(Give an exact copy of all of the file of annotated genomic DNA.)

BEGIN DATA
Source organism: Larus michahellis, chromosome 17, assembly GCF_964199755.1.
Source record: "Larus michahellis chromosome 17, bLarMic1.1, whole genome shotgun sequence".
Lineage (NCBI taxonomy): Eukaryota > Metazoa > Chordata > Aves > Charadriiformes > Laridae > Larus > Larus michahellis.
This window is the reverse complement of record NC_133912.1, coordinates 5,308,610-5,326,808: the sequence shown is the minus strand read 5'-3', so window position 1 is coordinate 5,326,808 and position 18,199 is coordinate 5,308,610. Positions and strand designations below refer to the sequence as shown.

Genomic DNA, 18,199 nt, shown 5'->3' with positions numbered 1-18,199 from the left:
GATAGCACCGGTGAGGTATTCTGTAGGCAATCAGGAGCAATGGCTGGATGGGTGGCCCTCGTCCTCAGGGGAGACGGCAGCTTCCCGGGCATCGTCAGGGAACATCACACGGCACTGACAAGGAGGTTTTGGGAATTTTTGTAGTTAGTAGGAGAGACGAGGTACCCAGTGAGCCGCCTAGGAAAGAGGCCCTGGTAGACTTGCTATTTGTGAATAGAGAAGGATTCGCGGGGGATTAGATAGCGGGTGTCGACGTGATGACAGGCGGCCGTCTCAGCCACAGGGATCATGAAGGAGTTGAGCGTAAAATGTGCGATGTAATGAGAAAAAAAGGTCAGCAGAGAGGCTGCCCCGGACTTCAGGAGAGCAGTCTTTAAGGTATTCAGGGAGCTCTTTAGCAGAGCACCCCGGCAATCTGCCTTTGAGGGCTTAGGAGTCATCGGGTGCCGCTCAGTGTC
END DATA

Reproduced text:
Source organism: Larus michahellis, chromosome 17, assembly GCF_964199755.1.
Source record: "Larus michahellis chromosome 17, bLarMic1.1, whole genome shotgun sequence".
Lineage (NCBI taxonomy): Eukaryota > Metazoa > Chordata > Aves > Charadriiformes > Laridae > Larus > Larus michahellis.
This window is the reverse complement of record NC_133912.1, coordinates 5,308,610-5,326,808: the sequence shown is the minus strand read 5'-3', so window position 1 is coordinate 5,326,808 and position 18,199 is coordinate 5,308,610. Positions and strand designations below refer to the sequence as shown.

Genomic DNA, 18,199 nt, shown 5'->3' with positions numbered 1-18,199 from the left:
GATAGCACCGGTGAGGTATTCTGTAGGCAATCAGGAGCAATGGCTGGATGGGTGGCCCTCGTCCTCAGGGGAGACGGCAGCTTCCCGGGCATCGTCAGGGAACATCACACGGCACTGACAAGGAGGTTTTGGGAATTTTTGTAGTTAGTAGGAGAGACGAGGTACCCAGTGAGCCGCCTAGGAAAGAGGCCCTGGTAGACTTGCTATTTGTGAATAGAGAAGGATTCGCGGGGGATTAGATAGCGGGTGTCGACGTGATGACAGGCGGCCGTCTCAGCCACAGGGATCATGAAGGAGTTGAGCGTAAAATGTGCGATGTAATGAGAAAAAAAGGTCAGCAGAGAGGCTGCCCCGGACTTCAGGAGAGCAGTCTTTAAGGTATTCAGGGAGCTCTTTAGCAGAGCACCCCGGCAATCTGCCTTTGAGGGCTTAGGAGTCATCGGGTGCCGCTCAGTGTC